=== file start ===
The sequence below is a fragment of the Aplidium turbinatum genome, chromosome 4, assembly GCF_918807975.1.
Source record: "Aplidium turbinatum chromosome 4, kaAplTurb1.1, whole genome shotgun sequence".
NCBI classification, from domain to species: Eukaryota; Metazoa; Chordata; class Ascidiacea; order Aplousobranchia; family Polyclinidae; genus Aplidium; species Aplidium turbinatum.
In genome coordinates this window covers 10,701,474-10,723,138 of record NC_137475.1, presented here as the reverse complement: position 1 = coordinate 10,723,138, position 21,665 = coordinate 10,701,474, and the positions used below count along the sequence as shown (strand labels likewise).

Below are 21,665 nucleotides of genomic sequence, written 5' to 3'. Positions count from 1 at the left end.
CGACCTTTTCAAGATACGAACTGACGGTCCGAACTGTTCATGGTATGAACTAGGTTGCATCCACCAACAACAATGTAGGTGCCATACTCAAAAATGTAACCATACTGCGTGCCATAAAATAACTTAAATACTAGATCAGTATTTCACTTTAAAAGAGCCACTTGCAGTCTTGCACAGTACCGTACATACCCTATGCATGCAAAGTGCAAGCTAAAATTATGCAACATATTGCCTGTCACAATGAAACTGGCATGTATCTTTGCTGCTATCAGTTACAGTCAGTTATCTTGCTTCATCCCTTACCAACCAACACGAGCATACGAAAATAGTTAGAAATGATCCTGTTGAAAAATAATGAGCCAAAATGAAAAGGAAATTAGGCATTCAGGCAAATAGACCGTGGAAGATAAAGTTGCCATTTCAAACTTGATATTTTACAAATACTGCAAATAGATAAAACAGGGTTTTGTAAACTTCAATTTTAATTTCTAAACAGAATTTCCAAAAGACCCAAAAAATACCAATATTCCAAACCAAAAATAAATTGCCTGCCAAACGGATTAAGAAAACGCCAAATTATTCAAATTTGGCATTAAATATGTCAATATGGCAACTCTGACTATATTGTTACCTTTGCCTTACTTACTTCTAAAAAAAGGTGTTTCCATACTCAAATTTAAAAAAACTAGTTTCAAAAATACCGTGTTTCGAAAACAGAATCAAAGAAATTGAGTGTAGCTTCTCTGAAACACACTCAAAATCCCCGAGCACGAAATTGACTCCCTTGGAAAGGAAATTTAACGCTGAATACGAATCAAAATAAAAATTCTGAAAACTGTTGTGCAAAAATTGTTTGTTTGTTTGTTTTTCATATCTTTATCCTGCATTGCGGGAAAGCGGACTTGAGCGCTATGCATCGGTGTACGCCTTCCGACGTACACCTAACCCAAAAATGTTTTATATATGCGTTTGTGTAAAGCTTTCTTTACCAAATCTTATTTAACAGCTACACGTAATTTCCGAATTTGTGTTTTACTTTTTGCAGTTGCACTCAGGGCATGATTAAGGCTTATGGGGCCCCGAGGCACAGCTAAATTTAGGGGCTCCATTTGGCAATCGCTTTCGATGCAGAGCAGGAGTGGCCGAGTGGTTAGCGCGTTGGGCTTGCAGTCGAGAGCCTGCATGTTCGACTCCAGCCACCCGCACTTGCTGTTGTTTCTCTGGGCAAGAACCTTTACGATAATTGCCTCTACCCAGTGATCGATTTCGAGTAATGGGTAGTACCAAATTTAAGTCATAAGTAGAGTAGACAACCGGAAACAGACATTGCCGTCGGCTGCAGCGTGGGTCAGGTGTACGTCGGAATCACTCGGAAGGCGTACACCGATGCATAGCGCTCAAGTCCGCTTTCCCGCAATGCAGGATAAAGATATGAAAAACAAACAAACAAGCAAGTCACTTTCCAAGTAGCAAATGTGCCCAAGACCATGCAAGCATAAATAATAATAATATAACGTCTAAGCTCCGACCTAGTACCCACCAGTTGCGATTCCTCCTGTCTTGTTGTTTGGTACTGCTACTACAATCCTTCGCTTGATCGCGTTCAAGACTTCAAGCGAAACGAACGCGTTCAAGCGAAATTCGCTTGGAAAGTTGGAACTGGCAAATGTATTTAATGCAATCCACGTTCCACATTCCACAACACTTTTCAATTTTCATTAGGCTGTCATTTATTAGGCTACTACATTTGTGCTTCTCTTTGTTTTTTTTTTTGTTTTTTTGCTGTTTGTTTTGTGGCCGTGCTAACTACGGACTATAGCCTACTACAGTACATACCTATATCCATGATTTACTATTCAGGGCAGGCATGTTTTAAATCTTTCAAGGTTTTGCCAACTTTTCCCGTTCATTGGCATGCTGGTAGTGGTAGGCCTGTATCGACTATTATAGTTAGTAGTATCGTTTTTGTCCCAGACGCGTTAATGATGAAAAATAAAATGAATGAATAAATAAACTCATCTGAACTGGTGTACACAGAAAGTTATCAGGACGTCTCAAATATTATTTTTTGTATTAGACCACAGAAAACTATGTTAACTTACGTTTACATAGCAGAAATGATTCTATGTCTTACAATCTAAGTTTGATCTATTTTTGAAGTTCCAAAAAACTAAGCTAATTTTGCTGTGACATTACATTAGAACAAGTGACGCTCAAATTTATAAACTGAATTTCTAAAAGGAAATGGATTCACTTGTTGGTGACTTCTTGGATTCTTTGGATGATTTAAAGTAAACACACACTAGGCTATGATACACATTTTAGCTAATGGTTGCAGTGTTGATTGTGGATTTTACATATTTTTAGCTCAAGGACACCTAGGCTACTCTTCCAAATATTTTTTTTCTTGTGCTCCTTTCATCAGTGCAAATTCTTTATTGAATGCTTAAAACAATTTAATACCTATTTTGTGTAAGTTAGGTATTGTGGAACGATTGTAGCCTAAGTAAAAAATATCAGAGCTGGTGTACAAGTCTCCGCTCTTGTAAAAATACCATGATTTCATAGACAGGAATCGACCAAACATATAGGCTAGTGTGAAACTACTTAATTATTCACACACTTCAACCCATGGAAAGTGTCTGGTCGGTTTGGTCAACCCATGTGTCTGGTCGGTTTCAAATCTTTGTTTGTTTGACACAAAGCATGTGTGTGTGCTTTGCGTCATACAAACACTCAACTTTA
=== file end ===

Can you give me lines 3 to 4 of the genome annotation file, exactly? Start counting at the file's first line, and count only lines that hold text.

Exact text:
NCBI classification, from domain to species: Eukaryota; Metazoa; Chordata; class Ascidiacea; order Aplousobranchia; family Polyclinidae; genus Aplidium; species Aplidium turbinatum.
In genome coordinates this window covers 10,701,474-10,723,138 of record NC_137475.1, presented here as the reverse complement: position 1 = coordinate 10,723,138, position 21,665 = coordinate 10,701,474, and the positions used below count along the sequence as shown (strand labels likewise).